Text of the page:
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betsy grave reyneau was a black painter known equally for her artistic talent as she was for her passion for civil rights. in 1917 she became the first woman arrested and jailed for protesting president wilson’s anti-suffrage stance. horrified by racial tensions in america, she dedicated the last decades of her life to painting portraits of prominent african-americans. more on her life from michigan women forward
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george washington carver (1942)
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mary mcleod bethune (1943)
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jane mathilda bolin (1944)
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dr. anna arnold hedgeman (1945)
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joe louis (1946)
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ruth temple (1948)
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mary mills (1952)
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marian anderson (1955)
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thurgood marshall (1956)
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nemfrog · 10 months ago
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Woman with Bouquet. ca. 1940. Laura Wheeler Waring.
Brooklyn Museum
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biscuitsarenice · 8 months ago
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“Harlem Jumped.” - African American artist Faith Ringgold 
imagine - Faith Ringgold - Tell It Like It Is
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resultsofimagination · 2 months ago
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Untitled (Cracked watermelon) - Charles Ethan Porter (c. 1890)
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jareckiworld · 8 hours ago
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Ernie Barnes (1938-2009) — Sax Player (charcoal on textured buff wove paper, 1995)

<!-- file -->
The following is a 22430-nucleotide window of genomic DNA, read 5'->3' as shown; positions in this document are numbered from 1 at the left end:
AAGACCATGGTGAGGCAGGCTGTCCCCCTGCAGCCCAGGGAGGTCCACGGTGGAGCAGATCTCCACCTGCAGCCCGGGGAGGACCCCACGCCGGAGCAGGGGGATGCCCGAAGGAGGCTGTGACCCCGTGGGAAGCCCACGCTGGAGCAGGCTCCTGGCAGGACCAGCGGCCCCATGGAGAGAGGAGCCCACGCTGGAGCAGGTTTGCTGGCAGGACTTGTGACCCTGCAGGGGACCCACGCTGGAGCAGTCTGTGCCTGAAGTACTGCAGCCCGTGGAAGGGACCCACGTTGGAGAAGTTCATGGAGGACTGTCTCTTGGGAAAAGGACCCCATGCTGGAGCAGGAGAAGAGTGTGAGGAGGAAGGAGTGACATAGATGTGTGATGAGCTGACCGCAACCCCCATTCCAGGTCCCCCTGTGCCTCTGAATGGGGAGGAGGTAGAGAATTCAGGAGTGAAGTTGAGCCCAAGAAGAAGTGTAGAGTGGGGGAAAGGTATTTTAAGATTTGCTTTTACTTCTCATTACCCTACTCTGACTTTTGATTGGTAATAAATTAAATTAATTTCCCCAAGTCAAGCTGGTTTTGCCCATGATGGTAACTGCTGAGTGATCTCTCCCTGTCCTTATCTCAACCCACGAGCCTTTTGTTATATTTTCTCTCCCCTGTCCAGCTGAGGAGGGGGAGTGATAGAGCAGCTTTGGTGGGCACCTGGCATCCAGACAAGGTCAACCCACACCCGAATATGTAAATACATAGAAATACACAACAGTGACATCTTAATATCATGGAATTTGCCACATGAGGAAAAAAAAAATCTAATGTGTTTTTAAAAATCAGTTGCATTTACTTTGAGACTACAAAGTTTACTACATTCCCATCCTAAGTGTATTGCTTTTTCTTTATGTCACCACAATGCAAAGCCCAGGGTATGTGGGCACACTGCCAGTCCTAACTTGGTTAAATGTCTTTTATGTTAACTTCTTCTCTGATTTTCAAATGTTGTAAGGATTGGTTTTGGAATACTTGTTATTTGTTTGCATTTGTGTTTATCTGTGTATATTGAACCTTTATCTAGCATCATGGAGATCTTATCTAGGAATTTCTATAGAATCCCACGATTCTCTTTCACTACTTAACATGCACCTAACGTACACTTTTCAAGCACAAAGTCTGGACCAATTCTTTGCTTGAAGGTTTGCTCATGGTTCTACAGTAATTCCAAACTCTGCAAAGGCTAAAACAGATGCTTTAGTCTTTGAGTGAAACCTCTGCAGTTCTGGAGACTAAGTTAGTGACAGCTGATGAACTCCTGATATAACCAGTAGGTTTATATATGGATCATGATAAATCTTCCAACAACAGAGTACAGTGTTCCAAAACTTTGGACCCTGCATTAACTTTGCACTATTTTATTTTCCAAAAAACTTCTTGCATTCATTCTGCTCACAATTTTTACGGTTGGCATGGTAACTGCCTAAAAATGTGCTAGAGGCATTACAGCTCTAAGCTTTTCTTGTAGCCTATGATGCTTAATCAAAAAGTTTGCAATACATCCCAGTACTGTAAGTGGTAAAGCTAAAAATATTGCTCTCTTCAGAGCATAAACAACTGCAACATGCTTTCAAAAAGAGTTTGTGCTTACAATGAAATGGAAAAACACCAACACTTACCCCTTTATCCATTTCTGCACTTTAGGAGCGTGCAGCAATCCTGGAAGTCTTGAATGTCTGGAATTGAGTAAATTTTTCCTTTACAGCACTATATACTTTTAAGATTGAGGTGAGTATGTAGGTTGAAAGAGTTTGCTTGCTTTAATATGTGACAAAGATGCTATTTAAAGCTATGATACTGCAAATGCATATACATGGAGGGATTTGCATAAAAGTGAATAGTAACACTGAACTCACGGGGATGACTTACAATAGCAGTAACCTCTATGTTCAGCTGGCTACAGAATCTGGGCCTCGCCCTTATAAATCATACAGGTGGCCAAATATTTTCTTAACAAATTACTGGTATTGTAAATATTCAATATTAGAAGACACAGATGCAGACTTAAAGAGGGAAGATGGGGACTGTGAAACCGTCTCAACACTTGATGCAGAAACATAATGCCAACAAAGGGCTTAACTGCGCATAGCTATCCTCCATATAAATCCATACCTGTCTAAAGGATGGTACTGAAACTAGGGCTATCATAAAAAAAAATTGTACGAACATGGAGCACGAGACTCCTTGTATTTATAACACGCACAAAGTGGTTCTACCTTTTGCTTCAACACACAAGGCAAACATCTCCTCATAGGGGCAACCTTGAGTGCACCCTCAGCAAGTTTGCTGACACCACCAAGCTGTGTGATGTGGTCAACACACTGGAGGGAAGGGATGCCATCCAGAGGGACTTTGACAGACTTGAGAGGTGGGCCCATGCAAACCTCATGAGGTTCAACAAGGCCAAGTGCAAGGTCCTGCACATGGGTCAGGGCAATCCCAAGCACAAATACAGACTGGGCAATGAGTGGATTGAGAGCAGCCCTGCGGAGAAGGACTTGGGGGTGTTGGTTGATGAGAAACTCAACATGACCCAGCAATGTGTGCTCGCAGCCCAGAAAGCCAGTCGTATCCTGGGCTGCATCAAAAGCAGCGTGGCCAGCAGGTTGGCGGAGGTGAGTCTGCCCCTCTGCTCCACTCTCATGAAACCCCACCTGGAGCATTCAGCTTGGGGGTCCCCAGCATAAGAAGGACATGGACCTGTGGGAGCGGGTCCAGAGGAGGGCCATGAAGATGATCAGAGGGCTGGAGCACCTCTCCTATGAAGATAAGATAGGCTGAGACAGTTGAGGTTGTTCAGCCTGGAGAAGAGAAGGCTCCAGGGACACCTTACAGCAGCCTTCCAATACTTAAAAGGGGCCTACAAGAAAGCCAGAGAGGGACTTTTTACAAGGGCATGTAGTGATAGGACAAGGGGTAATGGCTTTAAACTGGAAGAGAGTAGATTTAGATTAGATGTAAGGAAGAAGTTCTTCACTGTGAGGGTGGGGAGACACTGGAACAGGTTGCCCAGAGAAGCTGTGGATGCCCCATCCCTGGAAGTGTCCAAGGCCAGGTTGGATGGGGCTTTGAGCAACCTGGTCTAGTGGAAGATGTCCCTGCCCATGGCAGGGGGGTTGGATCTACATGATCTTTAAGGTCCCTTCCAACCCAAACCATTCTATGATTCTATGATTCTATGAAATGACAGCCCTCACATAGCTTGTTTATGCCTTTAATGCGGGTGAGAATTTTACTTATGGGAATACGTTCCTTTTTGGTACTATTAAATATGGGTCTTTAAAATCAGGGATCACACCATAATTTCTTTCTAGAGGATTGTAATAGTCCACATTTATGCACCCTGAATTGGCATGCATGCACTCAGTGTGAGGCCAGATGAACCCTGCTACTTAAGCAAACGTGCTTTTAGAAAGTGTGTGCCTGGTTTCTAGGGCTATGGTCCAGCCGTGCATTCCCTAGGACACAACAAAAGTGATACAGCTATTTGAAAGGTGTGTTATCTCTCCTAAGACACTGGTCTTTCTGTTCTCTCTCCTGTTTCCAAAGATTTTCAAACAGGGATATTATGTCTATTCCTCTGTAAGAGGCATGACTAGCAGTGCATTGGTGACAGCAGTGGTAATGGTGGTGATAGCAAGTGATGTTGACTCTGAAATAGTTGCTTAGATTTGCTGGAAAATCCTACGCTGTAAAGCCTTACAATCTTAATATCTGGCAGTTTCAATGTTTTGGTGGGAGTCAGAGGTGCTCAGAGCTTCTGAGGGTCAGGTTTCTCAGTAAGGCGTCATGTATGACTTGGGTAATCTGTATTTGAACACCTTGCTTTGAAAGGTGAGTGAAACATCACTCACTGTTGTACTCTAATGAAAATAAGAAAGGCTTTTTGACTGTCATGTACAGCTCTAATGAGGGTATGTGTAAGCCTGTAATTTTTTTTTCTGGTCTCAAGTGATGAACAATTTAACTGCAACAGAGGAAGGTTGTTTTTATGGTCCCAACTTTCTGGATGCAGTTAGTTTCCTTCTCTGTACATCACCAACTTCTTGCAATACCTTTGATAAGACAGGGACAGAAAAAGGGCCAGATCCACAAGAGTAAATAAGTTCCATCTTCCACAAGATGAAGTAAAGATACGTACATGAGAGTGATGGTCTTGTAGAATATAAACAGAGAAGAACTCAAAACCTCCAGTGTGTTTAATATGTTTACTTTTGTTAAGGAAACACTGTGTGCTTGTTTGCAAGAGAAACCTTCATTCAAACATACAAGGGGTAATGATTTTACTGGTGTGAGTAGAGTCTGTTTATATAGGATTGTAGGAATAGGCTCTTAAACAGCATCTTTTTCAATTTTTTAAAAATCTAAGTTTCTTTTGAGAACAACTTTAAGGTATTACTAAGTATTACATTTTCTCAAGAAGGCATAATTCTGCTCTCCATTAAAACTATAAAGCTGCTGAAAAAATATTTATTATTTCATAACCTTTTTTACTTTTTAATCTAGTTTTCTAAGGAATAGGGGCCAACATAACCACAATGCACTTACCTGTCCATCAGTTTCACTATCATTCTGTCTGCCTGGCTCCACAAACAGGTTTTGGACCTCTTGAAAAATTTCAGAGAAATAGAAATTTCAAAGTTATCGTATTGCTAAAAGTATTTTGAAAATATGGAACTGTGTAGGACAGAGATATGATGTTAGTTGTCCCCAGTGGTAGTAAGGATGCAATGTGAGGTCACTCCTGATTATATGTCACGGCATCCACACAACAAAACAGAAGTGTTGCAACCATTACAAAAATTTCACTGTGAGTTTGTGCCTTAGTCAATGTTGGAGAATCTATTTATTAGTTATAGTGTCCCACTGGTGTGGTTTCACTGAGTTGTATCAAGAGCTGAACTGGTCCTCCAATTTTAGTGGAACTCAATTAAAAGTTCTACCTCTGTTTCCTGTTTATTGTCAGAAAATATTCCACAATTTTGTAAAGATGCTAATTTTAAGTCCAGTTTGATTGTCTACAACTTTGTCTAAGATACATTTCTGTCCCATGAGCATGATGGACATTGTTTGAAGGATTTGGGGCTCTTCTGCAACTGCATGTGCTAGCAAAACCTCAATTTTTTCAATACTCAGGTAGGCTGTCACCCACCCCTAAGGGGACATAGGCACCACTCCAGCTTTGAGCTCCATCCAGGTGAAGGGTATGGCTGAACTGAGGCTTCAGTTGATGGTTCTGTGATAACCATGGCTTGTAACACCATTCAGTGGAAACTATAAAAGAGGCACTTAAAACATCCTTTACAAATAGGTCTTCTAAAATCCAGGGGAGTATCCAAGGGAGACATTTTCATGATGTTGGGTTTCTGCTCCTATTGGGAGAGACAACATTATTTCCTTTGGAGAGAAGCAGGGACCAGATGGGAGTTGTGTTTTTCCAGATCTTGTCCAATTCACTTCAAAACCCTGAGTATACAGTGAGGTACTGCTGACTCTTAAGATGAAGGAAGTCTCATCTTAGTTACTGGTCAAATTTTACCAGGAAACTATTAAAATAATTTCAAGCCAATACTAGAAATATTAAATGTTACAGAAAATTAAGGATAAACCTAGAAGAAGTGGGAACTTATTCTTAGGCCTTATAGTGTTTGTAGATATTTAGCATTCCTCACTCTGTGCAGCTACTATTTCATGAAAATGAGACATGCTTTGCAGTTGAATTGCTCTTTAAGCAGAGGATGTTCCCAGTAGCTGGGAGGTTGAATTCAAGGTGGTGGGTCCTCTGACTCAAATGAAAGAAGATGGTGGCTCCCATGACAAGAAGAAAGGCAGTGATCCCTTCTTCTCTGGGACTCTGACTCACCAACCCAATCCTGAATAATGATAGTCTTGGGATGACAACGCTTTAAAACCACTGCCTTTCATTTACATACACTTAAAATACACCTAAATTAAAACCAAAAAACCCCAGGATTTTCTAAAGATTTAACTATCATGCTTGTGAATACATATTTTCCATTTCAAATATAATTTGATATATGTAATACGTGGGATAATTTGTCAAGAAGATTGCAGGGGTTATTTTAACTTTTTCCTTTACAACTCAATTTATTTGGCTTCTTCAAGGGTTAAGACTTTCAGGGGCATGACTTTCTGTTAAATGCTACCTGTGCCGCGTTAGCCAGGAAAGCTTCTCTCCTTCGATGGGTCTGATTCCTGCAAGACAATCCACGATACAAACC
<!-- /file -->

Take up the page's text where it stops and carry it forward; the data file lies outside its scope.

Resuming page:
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hajandrade · 3 months ago
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Kehinde Wiley (American, b. 1977), Officer of the Hussars, 2007, oil on canvas; Detroit Institute of Arts.
[MORE]
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nobrashfestivity · 4 months ago
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In 1962 at the age of 71, Joseph E. Yoakum (1891–1972) reported having a dream that inspired him to draw. Thereafter the retired veteran began a daily practice and over the next 10 years produced some 2,000 works.
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handweavers · 3 months ago
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blocks, bars and strips by essie bendolph pettway, 2018. part of the gee's bend collective. the women of gee's bend - a small, remote, black community in alabama, whose residents are mostly descended from slaves who worked the fields of the local pettway plantation - have created hundreds of quilt masterpieces dating from the early twentieth century to the present.
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quintusenniusfidelis · a year ago
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Intimacy by Thomas Blackshear
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dailyhistoryposts · 3 months ago
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'The Migration of the Negro, Panel no. 1.' (1941) Jacob Lawrence. Tempera on hardboard.
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inmybagathaharkness · 9 months ago
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Aaliyah
Artist: artbyayala
byayala.com
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pwlanier · 22 days ago
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WOSENE WORKE KOSROF (ETHIOPIAN-AMERICAN, B. 1950)
Almost Spring
Oil on canvas
Butterscotch Auction
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taf-art · 2 months ago
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What’s Going On (1974). Barkley L. Hendricks.
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jareckiworld · 14 days ago
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Ernie Barnes (1938-2009) — Trumpet Solo  [oil on canvas, 1970s]
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hoodoogardens · a year ago
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Clementine Hunter was born around 1886 and was the granddaughter of an enslaved person. She was the eldest of seven children to Creole parents. Hunter was a self-taught artist from the Cane River region of the U.S. state of Louisiana, who lived and worked on Melrose Plantation. She is the first African-American artist to have a solo exhibition at the present-day New Orleans Museum of Art.